A synthetic biologist explores the intersection of culture, art, and microbes -- and cheese too.
Christina Agapakis is a rising star among the new generation of biology researchers. Trained in the science of custom-building organisms known as synthetic biology, the UCLA researcher likes to think about the way her field intersects with culture and industry more broadly.
Case in point: Through a program of the BioBricks Foundation, she worked with artist Sissel Tolaas to create cheeses cultured with the microbes that help produce our body odor. The project highlights the meaning that humans assign to the productions of the invisible world of bacteria. And Agapakis wants us to rethink our relationships with the microbial communities that live in and around us.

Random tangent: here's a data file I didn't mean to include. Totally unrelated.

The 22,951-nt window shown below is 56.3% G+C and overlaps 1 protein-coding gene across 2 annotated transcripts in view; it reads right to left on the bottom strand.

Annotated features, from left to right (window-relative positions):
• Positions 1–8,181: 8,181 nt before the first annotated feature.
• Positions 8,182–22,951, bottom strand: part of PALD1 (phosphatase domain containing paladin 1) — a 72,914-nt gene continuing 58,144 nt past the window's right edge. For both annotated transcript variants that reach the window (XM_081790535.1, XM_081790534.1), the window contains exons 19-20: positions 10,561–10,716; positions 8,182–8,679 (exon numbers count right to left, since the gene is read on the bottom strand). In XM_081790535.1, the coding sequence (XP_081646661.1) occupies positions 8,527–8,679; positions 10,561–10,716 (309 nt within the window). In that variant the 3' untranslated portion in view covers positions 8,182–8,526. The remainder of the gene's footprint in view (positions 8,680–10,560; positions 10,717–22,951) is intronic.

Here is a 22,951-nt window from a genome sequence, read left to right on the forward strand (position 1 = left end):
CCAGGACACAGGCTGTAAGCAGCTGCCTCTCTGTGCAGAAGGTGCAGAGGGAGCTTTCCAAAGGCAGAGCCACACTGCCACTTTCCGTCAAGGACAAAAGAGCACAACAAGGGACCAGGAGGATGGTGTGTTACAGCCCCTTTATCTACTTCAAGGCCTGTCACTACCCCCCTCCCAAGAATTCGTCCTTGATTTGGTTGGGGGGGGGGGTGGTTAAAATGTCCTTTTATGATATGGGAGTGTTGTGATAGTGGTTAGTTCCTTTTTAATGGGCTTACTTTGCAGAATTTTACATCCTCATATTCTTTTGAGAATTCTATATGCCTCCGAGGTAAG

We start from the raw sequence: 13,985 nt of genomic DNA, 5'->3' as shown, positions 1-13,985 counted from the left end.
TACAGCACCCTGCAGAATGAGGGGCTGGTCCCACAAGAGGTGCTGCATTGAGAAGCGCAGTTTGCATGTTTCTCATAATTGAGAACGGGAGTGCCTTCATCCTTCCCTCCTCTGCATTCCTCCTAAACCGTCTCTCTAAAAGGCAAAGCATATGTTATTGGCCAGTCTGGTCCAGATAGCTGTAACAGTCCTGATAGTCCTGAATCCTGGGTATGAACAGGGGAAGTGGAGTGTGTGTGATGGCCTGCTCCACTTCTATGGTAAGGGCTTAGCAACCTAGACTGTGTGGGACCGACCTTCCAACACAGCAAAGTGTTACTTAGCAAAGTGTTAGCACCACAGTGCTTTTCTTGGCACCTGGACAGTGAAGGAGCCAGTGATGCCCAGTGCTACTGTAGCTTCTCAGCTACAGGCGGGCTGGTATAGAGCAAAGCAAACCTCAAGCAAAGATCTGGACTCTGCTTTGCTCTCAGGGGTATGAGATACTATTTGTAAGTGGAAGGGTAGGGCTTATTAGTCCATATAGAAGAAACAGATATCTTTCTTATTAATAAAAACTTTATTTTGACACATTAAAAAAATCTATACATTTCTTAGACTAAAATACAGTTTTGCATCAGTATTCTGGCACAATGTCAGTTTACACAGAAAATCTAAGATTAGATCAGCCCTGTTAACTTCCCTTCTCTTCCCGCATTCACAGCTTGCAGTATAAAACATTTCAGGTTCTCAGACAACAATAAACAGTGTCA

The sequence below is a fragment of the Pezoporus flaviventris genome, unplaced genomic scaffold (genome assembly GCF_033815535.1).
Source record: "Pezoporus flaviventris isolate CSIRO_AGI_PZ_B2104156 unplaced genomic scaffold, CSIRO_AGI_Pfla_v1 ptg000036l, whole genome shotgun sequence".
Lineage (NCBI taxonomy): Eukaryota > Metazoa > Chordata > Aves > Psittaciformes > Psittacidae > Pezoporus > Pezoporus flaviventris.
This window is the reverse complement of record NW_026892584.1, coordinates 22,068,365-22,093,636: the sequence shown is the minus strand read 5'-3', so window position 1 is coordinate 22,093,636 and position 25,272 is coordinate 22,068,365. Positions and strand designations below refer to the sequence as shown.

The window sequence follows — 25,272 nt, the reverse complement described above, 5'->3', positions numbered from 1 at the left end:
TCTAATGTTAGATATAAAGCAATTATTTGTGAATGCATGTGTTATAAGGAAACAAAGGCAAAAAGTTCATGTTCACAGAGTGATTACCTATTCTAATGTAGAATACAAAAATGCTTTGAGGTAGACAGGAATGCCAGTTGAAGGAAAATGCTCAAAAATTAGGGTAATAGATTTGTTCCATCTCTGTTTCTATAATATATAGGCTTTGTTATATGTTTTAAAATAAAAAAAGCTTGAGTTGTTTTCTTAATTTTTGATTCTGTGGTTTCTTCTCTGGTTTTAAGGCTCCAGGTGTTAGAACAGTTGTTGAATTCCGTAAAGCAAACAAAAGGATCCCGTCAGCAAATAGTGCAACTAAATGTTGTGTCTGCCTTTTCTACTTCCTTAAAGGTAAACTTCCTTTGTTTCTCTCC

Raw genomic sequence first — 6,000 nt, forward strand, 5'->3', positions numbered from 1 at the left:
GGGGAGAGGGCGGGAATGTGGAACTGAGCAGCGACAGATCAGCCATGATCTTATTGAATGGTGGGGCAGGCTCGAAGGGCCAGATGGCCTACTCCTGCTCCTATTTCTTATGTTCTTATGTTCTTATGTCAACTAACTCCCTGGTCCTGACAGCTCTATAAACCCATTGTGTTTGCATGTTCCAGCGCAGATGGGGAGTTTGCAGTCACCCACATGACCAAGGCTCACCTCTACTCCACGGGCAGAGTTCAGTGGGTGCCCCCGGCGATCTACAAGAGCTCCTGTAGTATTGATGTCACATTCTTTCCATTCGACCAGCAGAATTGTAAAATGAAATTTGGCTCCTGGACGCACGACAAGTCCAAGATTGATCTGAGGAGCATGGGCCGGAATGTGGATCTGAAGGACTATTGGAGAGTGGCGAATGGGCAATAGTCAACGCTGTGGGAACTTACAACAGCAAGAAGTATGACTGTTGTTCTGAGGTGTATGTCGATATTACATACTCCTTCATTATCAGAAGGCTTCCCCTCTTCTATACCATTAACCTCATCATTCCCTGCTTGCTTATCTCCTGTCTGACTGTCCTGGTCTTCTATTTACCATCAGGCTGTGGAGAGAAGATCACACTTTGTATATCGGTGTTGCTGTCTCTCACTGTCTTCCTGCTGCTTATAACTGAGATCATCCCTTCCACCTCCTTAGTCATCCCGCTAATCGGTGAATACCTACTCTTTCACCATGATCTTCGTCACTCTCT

"Re-contextualizing these ostensibly 'bad' smells, we saw that when the odor is in cheese it smells good and it's a sign of culture and good taste. But the same smell on a body is disgusting," she told me an interview for our most recent issue. "By making cheese using bacteria from the body, we're showing that we should be able to think about the microbes in our lives in different ways."